• Bochnia
  • Brzeszcze
  • Dabrowa Tarnowska
  • Kety
  • Krynica Zdrój
  • Limanowa
  • Oswiecim (Auschwitz)
  • Trzebinia
  • Wadowice

The project was submitted in July 2008. The selection process took 5 months and lasted until the end of December. Unfortunately, the project got first place on a reserve list, but by the end of March 2009 the allocation was made and on 9 May 2009 the Cinema Development Foundation signed an agreement guaranteeing Malopolska D-cinema Network structural funds for co-financing.

After the public tender procedure that took half a year, the contractor was chosen and on 12 February 2010 the Cinema Wisla in Brzeszcze showed Avatar 3D with a new NEC digital projector, Doremi server and Dolby 3D system. Since then there have been openings every weekend and the last cinema in the network (the Cinema Klaps in Limanowa) was open on 22 April.

The second part of the project consists in implementation of a regional platform helping the cinemas in the Internet aided marketing (CRM, newsletter, on-line bookings etc.). The project has also to meet the success indicators:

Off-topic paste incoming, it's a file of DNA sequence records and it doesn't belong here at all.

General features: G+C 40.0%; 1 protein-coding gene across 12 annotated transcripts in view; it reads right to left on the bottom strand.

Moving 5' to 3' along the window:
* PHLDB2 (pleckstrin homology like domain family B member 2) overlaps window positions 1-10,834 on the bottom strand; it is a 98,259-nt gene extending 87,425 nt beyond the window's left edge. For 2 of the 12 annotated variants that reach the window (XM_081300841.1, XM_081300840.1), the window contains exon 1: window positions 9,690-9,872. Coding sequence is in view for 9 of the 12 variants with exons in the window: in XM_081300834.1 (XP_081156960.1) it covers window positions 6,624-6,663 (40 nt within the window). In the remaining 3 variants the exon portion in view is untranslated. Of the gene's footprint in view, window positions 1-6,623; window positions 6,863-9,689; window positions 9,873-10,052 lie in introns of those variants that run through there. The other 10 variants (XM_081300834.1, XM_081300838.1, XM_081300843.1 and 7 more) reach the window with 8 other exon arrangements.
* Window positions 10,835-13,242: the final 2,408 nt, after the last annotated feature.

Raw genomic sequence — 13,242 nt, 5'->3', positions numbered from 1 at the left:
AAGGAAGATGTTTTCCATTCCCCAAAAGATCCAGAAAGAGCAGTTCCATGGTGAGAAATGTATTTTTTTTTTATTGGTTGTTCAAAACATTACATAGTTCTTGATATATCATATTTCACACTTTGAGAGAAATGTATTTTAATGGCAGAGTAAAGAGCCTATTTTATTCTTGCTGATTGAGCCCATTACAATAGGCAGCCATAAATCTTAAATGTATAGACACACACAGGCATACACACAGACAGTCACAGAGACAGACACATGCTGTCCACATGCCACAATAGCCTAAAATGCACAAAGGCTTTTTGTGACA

• Up 1% on admissions per year
  • Diversification of the program (18 titles per year, every year up 20%)
  • New products (1per month)
  • Value added products (4 per year)
  • Complex product (3 per year)
  • Cross-marketing and cross-promotion (5 minutes before every screening)
  • Cooperation in the field of culture.

Marta Materska-Samek is a Ph.D. student at the Faculty of Management and Social Communication of the Jagiellonian University (Cracow). She is preparing a thesis on strategic innovation in local cultural institutions as a result of digitizing their cinemas. She was a graduate of the programme for young researchers Doctus and a Scholarship and Training Fund scholar who received a research grant (Action III- Individual Mobility Grants). The grant was devoted to the study of local cinemas in Norway. Being an experienced project manager and a specialist in the cinema management field, she works as a Vice-President of the Cinema Development Foundation and as a coordinator of the “Malopolska D-cinemas Network", which is co-financed by the structural funds of the regional D-cinema project in Europe.